Researchers Travel to Greenland to Study Glacial Shifts

Oct 7th, 2014 | By | Category: Glaciers

2014-10-03_Greenland_Ice_Rachel.Zein23561Traveling to the icy regions of Greenland, UT researchers, led by Lauren Andrews, a geological sciences graduate student, looked at the country’s glaciers to see how they impact glacial shifts in icy regions of the Atlantic Ocean, including Greenland.

Andrews and her team published their findings in an October edition of Nature. Andrews said the melting water from the tops of ice sheets flows down to the bottom of a glacier’s bedrock during the summer, causing it to slide.

“The surface water is getting to the bed and is interacting with the bed of the ice sheet, and the ice [melting] speeds up in the summer and starts to melt faster,” Andrews said. “The idea is that the water on top gets to the bed and can act as a lubricating layer between the ice and the sediment of bed rock.”

Andrews said this process occurs through natural giant holes on top of the glacier, known as moulins, which act as self-sustaining drainage systems. Water drains through moulins and gets to the bed of the ice sheet, which creates what is known as a subglacial system. According to Andrews, learning about the subglacial systems can help scientists better understand how climate change impacts Greenland’s glaciers.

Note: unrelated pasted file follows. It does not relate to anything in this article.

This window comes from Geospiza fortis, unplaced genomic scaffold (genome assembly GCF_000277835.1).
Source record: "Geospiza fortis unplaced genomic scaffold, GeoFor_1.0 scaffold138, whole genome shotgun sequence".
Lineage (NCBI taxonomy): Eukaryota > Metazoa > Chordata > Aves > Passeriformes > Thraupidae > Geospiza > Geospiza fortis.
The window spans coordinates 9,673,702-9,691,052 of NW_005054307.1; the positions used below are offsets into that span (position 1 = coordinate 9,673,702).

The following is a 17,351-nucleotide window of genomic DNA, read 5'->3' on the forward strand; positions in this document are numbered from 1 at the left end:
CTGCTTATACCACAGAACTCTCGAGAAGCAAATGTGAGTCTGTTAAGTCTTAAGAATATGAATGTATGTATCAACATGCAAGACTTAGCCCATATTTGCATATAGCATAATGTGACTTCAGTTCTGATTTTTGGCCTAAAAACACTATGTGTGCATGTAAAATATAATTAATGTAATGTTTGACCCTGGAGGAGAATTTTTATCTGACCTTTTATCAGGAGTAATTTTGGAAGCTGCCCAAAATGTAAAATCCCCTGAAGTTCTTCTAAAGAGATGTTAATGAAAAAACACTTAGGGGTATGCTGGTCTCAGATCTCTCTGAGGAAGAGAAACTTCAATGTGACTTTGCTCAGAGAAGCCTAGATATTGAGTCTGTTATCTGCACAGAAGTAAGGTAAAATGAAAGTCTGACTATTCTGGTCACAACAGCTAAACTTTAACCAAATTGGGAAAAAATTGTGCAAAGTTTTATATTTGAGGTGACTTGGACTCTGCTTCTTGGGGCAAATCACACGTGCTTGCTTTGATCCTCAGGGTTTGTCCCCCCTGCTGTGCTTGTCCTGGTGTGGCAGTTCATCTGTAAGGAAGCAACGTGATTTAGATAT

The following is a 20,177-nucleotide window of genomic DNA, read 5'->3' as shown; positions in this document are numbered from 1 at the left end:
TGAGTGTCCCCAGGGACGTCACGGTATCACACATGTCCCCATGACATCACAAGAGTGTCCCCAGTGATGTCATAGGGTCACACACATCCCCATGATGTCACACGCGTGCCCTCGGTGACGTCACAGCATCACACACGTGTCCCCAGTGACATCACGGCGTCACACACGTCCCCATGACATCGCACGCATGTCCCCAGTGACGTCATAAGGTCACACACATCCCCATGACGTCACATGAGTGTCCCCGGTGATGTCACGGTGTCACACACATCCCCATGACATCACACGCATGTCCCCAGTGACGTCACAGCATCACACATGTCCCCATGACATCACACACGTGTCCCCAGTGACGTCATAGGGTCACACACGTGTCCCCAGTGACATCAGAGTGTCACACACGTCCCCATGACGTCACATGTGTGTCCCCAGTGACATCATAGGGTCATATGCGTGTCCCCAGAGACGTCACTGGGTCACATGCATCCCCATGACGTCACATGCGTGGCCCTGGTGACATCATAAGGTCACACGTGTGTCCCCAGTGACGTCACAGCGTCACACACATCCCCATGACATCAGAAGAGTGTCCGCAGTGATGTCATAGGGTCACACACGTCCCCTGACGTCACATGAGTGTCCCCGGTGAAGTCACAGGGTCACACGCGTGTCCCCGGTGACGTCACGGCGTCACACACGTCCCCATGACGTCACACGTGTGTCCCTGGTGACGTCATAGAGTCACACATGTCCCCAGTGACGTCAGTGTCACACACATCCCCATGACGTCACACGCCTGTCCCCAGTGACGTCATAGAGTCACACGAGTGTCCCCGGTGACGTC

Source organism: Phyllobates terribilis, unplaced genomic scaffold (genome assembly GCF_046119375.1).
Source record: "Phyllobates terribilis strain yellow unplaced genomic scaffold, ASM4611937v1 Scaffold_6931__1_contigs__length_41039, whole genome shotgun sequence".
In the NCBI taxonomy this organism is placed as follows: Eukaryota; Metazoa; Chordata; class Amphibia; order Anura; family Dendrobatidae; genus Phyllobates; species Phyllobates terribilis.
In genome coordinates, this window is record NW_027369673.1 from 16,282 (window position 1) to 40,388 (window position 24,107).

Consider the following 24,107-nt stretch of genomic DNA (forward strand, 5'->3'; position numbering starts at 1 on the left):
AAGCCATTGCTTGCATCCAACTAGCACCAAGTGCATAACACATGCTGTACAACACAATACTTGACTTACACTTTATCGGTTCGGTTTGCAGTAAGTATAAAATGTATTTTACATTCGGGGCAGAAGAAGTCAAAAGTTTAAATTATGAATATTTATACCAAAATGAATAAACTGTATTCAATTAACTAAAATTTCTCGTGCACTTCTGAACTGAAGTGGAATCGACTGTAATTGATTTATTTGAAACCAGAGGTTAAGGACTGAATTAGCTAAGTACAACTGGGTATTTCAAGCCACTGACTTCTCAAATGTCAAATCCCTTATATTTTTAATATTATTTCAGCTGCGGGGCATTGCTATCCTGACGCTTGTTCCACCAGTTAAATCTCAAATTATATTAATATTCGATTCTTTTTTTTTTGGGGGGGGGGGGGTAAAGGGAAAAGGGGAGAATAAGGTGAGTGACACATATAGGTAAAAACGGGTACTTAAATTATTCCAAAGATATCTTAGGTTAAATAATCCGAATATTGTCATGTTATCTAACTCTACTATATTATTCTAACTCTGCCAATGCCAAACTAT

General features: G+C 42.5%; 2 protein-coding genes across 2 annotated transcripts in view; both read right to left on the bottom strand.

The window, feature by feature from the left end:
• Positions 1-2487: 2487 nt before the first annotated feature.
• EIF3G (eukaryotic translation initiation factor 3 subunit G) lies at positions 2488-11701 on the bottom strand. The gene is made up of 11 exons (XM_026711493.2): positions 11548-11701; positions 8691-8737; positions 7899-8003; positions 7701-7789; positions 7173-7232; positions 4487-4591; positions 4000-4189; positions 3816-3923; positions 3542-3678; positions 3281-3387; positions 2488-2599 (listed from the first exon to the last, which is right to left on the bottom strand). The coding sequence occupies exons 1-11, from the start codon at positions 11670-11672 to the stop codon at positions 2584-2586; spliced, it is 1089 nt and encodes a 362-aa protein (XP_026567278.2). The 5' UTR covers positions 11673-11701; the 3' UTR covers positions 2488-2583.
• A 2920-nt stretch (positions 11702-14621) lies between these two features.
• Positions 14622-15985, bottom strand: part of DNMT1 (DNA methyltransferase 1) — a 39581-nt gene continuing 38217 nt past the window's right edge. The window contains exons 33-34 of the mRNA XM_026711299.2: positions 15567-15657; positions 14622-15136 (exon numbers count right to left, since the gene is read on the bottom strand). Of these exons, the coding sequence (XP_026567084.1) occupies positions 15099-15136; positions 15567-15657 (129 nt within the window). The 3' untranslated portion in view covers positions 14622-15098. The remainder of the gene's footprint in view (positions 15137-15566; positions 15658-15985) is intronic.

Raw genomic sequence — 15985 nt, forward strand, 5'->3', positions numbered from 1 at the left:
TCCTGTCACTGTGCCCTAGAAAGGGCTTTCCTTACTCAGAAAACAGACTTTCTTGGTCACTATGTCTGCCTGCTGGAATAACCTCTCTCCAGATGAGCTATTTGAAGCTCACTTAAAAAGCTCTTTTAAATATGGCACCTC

“Our goal with this project was to understand how that water interacts with the bed and how changes in that subglacial hydrology results in changes in ice velocity,” Andrews said. “What is the correlation between the speed of the ice sheet and the volume of water?”

Andrews’ studies include exploring how these subglacial systems evolve over time by drilling bore holes, which act as man-made re-creations of moulins, into the glaciers. Glaciologists are able to measure the subglacial pressure to help understand how the glaciers change over a certain period of time.

“The ice velocity changes over the course of the season, and that implies and allows us to infer that there are changes within the subglacial hydrology,” Andrews said.

According to Andrews, there is still research to be done in this area of study, and glaciologists are still trying to understand the complexity of subglacial systems.

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